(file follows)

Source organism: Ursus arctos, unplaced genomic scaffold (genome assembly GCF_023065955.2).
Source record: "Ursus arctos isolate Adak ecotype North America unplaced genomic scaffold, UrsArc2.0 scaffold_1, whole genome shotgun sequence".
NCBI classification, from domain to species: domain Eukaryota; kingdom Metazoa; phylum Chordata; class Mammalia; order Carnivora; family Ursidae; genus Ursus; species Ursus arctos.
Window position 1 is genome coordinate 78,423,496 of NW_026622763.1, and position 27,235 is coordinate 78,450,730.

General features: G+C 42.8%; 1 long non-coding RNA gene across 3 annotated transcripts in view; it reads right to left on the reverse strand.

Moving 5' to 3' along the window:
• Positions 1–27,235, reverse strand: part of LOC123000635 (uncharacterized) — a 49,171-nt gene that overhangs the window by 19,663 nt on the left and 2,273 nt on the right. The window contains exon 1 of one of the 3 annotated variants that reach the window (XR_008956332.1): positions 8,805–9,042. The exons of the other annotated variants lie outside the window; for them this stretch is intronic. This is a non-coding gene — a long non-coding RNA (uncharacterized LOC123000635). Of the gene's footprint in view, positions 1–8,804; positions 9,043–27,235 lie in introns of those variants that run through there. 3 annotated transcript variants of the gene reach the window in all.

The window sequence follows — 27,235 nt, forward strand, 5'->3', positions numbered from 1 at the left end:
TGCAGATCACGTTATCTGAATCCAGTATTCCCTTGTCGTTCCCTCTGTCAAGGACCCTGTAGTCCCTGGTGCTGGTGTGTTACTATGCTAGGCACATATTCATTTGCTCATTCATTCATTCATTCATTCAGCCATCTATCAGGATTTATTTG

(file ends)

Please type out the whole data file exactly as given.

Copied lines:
Source organism: Ursus arctos, unplaced genomic scaffold (genome assembly GCF_023065955.2).
Source record: "Ursus arctos isolate Adak ecotype North America unplaced genomic scaffold, UrsArc2.0 scaffold_1, whole genome shotgun sequence".
NCBI classification, from domain to species: domain Eukaryota; kingdom Metazoa; phylum Chordata; class Mammalia; order Carnivora; family Ursidae; genus Ursus; species Ursus arctos.
Window position 1 is genome coordinate 78,423,496 of NW_026622763.1, and position 27,235 is coordinate 78,450,730.

General features: G+C 42.8%; 1 long non-coding RNA gene across 3 annotated transcripts in view; it reads right to left on the reverse strand.

Moving 5' to 3' along the window:
• Positions 1–27,235, reverse strand: part of LOC123000635 (uncharacterized) — a 49,171-nt gene that overhangs the window by 19,663 nt on the left and 2,273 nt on the right. The window contains exon 1 of one of the 3 annotated variants that reach the window (XR_008956332.1): positions 8,805–9,042. The exons of the other annotated variants lie outside the window; for them this stretch is intronic. This is a non-coding gene — a long non-coding RNA (uncharacterized LOC123000635). Of the gene's footprint in view, positions 1–8,804; positions 9,043–27,235 lie in introns of those variants that run through there. 3 annotated transcript variants of the gene reach the window in all.

The window sequence follows — 27,235 nt, forward strand, 5'->3', positions numbered from 1 at the left end:
TGCAGATCACGTTATCTGAATCCAGTATTCCCTTGTCGTTCCCTCTGTCAAGGACCCTGTAGTCCCTGGTGCTGGTGTGTTACTATGCTAGGCACATATTCATTTGCTCATTCATTCATTCATTCATTCAGCCATCTATCAGGATTTATTTG